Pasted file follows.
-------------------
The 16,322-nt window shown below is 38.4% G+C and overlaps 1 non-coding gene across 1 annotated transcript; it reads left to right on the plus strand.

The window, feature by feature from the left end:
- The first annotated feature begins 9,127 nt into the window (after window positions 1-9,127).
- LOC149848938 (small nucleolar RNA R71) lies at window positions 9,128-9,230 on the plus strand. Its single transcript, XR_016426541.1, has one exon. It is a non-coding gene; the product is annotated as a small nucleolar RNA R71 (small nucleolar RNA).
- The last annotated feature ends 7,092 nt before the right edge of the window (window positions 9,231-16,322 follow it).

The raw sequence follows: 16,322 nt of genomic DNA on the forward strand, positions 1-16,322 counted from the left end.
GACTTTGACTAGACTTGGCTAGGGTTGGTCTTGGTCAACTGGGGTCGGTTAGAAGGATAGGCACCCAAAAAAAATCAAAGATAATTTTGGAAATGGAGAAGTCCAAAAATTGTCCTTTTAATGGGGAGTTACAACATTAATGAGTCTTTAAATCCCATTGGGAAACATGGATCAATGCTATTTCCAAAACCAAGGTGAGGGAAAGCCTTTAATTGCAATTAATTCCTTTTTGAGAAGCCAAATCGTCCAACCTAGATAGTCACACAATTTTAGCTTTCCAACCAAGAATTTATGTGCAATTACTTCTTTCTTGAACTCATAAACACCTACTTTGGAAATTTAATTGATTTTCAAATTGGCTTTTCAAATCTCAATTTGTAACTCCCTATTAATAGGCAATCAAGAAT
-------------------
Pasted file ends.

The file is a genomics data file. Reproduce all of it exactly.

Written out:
The 16,322-nt window shown below is 38.4% G+C and overlaps 1 non-coding gene across 1 annotated transcript; it reads left to right on the plus strand.

The window, feature by feature from the left end:
- The first annotated feature begins 9,127 nt into the window (after window positions 1-9,127).
- LOC149848938 (small nucleolar RNA R71) lies at window positions 9,128-9,230 on the plus strand. Its single transcript, XR_016426541.1, has one exon. It is a non-coding gene; the product is annotated as a small nucleolar RNA R71 (small nucleolar RNA).
- The last annotated feature ends 7,092 nt before the right edge of the window (window positions 9,231-16,322 follow it).

The raw sequence follows: 16,322 nt of genomic DNA on the forward strand, positions 1-16,322 counted from the left end.
GACTTTGACTAGACTTGGCTAGGGTTGGTCTTGGTCAACTGGGGTCGGTTAGAAGGATAGGCACCCAAAAAAAATCAAAGATAATTTTGGAAATGGAGAAGTCCAAAAATTGTCCTTTTAATGGGGAGTTACAACATTAATGAGTCTTTAAATCCCATTGGGAAACATGGATCAATGCTATTTCCAAAACCAAGGTGAGGGAAAGCCTTTAATTGCAATTAATTCCTTTTTGAGAAGCCAAATCGTCCAACCTAGATAGTCACACAATTTTAGCTTTCCAACCAAGAATTTATGTGCAATTACTTCTTTCTTGAACTCATAAACACCTACTTTGGAAATTTAATTGATTTTCAAATTGGCTTTTCAAATCTCAATTTGTAACTCCCTATTAATAGGCAATCAAGAAT